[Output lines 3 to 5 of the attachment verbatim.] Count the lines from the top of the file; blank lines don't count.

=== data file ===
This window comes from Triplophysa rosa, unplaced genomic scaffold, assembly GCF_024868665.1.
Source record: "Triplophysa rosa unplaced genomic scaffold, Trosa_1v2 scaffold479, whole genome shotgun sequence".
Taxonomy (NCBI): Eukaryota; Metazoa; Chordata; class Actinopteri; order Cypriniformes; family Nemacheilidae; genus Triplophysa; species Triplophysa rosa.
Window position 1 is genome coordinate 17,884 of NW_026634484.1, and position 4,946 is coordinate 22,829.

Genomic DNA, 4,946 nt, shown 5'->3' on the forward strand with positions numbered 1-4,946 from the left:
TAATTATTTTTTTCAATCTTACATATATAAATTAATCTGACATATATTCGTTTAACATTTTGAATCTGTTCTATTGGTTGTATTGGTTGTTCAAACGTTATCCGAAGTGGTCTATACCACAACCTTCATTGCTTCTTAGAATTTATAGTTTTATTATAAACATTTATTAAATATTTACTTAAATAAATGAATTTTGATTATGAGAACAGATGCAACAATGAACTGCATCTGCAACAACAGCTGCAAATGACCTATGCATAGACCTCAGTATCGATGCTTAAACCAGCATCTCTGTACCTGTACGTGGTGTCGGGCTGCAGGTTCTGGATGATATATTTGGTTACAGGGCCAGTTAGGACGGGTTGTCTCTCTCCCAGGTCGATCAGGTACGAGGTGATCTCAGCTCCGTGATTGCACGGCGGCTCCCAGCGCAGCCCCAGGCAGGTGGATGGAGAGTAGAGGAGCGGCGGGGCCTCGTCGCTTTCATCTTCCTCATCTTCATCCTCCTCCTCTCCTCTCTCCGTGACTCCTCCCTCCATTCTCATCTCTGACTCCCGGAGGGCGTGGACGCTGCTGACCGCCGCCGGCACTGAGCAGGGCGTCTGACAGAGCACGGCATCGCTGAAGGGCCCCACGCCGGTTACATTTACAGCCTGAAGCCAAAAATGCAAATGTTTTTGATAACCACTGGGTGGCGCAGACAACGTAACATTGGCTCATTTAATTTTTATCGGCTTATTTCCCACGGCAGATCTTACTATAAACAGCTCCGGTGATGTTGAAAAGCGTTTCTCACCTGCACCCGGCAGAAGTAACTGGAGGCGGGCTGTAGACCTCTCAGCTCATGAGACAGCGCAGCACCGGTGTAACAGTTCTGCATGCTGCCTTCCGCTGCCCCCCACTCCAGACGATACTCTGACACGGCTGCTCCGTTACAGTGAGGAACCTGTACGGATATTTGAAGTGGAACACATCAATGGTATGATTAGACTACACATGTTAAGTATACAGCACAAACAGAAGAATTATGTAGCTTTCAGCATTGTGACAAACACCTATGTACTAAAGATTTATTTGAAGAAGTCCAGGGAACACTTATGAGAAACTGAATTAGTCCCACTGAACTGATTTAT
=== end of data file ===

Taxonomy (NCBI): Eukaryota; Metazoa; Chordata; class Actinopteri; order Cypriniformes; family Nemacheilidae; genus Triplophysa; species Triplophysa rosa.
Window position 1 is genome coordinate 17,884 of NW_026634484.1, and position 4,946 is coordinate 22,829.

Genomic DNA, 4,946 nt, shown 5'->3' on the forward strand with positions numbered 1-4,946 from the left: